one wilshire facade


No matter how banal, One Wilshire is the product of modernism and through its curtain wall grid, partakes in the movement’s blanket promise to deliver democracy through technology, visibility, and neutrality. Founded on visual spectacles such as testimony, the Senate, the Parliament, the inauguration oath, the Pledge of Allegiance, and the State of the Union address, democracy takes place in public, in the street, in the agora, and in the newspaper. In contrast, the clandestine, the shady, and the back-room deal are the realm of corrupt politicians and the theater for cynical reason.

Advocates of modern architecture proclaimed that a culture of brick prevented democracy from functioning and proposed translucent or transparent glass as a means by which to produce political transparency. In his 1914 book Glasarchitektur theorist Paul Scheerbart declared “Colored glass destroys hatred” while in his 1926-27 competition entry for the Palace of the League of Nations, Bauhaus director Hannes Meyer proposed a neutral and transparent glass grid with exposed stairwells to prevent the making of covert deals. During the Cold War, Western governments, eager to demonstrate their allegiance to democracy, adopted International Style modernism to signify democratic action, even if that signification dissimulated what really happened in the grid. The recognition of the dark qualities of modern democracy—the revelation of the Pentagon papers, widespread domestic surveillance, Nixon’s Dirty Tricks and Watergate—accompanied the collapse of modernism in the 1970s.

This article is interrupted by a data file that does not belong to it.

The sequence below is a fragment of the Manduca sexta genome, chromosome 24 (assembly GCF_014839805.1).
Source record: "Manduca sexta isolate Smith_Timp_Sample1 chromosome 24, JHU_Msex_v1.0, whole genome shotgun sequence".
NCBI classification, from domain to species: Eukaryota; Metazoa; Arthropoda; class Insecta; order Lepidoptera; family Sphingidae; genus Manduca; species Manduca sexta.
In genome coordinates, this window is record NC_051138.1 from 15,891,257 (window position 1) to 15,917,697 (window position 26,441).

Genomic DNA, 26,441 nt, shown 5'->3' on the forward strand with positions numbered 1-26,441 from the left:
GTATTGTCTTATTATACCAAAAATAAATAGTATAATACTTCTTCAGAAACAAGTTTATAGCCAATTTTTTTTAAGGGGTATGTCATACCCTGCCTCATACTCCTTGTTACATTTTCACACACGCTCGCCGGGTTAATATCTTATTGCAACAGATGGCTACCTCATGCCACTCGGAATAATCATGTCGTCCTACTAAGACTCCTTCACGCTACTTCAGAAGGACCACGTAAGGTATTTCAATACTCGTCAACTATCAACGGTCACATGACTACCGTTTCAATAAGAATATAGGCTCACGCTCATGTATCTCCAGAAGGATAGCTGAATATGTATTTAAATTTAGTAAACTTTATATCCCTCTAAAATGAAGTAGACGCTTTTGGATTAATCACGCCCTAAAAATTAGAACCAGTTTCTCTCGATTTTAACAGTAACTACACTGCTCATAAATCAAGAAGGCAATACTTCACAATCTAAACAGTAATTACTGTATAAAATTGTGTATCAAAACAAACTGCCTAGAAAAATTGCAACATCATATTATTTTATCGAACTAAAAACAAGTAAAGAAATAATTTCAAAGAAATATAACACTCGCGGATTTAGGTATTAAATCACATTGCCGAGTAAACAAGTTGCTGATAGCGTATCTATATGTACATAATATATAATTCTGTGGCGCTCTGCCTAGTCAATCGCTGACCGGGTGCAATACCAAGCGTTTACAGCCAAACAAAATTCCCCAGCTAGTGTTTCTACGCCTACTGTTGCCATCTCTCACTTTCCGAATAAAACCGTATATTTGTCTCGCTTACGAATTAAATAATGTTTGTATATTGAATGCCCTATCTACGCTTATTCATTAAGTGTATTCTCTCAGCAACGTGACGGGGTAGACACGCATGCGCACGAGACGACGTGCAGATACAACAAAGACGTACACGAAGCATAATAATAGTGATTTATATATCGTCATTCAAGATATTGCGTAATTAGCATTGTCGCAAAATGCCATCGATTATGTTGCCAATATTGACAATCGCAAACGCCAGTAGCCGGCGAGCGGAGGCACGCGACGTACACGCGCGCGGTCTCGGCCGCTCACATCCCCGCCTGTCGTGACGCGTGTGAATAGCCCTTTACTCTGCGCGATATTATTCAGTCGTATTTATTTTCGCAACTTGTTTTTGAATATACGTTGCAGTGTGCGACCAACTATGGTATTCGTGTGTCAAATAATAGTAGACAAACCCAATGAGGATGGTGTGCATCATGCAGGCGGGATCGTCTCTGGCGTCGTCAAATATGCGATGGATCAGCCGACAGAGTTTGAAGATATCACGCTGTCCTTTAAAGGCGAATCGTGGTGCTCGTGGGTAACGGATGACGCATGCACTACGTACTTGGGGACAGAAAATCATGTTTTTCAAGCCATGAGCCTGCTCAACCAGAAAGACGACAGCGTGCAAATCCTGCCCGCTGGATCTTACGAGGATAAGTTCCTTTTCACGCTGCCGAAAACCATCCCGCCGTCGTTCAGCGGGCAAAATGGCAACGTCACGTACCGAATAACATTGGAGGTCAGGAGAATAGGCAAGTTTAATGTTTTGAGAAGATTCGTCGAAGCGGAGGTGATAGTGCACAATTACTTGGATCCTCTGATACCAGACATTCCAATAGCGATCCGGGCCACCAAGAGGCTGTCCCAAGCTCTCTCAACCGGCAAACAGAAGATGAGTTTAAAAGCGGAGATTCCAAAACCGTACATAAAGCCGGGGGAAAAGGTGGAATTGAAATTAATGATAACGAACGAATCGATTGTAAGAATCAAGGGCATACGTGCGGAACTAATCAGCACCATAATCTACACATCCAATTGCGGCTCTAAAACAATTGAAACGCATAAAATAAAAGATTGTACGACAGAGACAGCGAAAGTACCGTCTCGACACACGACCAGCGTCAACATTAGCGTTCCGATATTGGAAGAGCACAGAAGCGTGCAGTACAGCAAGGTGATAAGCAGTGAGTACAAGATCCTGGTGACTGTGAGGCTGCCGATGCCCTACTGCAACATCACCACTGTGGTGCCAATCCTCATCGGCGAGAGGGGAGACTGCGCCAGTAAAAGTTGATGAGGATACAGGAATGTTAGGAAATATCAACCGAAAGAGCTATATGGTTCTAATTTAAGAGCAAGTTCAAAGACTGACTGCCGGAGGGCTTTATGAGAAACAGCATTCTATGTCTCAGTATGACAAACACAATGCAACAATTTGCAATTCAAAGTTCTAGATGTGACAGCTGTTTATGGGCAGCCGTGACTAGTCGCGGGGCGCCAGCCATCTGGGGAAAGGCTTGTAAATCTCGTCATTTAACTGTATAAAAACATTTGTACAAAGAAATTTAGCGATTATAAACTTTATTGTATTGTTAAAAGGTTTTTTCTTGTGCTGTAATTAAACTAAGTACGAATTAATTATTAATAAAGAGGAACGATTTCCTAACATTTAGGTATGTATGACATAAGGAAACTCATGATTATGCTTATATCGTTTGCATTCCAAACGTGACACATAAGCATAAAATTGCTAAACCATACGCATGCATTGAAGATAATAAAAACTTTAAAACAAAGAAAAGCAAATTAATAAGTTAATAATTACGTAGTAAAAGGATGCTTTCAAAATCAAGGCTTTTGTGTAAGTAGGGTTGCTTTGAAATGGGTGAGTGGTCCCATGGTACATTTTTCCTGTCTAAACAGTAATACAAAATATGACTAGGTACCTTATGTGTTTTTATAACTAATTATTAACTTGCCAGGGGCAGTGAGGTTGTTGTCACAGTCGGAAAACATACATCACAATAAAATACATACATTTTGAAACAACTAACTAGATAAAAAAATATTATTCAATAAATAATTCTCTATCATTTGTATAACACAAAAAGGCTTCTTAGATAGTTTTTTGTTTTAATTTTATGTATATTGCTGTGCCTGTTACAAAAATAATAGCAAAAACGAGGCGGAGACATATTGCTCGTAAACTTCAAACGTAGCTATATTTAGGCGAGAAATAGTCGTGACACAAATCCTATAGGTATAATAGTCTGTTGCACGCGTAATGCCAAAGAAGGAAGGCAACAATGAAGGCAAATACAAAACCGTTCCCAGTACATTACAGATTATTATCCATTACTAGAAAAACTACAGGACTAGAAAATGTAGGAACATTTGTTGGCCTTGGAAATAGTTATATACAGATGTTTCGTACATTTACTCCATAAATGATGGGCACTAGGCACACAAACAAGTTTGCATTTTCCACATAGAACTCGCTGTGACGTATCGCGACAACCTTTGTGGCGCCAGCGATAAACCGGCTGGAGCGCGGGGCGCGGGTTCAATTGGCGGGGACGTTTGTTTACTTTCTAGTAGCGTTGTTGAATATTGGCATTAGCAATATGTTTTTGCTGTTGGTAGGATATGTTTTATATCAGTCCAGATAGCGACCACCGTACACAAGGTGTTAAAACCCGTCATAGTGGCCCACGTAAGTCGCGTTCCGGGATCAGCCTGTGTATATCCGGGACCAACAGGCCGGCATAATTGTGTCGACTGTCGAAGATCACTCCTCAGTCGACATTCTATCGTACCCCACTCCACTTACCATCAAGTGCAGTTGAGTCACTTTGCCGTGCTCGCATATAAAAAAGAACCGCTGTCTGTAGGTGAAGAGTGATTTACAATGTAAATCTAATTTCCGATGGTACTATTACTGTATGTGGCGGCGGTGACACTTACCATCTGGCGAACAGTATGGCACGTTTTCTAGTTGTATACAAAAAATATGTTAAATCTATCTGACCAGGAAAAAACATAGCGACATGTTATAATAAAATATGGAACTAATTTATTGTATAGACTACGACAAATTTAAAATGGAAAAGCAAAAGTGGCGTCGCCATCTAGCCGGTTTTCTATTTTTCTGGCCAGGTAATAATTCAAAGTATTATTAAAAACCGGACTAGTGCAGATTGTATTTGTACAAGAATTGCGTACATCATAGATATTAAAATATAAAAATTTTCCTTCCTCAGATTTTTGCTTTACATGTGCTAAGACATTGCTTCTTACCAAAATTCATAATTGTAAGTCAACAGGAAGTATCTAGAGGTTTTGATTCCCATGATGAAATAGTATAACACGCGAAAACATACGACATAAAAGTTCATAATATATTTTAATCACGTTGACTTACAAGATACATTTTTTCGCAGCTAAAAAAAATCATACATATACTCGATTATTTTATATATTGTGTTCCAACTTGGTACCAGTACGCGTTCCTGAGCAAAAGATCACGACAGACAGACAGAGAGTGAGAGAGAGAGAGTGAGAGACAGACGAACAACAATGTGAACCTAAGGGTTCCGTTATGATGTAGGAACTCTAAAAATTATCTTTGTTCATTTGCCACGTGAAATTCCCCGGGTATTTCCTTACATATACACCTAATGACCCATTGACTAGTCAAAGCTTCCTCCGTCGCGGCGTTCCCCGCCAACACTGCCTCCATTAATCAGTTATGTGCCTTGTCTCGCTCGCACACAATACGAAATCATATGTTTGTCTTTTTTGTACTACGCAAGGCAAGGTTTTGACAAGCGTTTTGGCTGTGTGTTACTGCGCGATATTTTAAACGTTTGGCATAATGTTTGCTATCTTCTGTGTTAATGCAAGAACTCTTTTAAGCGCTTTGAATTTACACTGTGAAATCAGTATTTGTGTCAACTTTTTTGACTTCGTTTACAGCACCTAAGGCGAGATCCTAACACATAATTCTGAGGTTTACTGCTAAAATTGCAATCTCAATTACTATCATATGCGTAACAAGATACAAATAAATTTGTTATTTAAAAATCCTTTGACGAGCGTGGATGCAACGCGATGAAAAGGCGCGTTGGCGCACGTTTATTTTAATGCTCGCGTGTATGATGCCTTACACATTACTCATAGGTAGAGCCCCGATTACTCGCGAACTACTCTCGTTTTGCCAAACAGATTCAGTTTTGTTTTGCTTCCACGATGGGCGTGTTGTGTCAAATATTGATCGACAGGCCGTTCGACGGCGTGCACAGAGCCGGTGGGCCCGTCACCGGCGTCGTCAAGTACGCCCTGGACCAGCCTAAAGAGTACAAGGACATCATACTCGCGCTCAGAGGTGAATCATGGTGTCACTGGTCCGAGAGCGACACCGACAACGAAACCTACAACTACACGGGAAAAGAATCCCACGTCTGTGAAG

If One Wilshire promises transparency through its glass façade, the same is often said of the glass fiber optic network that fills it. Proponents of the so-called “Californian Ideology”—largely based in the Bay Area, not in Los Angeles—suggest that the convergence of media, computing, and telecommunications will result in a new world of electronic transparency with near perfect knowledge, spirited debate outside the media machine, and participatory democracy of a libertarian bent for everyone. But just as the façades of International Style modernism dissimulated invisible dealings within, the fiber optic net’s presence does not reveal what passes through it. The privatization of the Internet and global communications networks have made them unknowable. The flow of telecommunications today is classified property, a question of corporate intelligence. The recent attempt by geographers to create an Atlas of Cyberspace concluded that the privatization of the Internet and modern telecommunications have made the dominant forms of contemporary space fundamentally unmappable. This corresponds to Fredric Jameson’s thesis that since late capitalism is total and lacks any exterior, it is impossible for the subject to understand his or her position in the system. We can make cognitive maps—indeed, Jameson suggests, that is our task—but they must be incomplete and imperfect. The promise of a world of clarity and transparency is undone by the reality that modern telecommunications constitute a web that refuses to become visible. Yet again the modern tries for the transparent through technology, yet again it fails.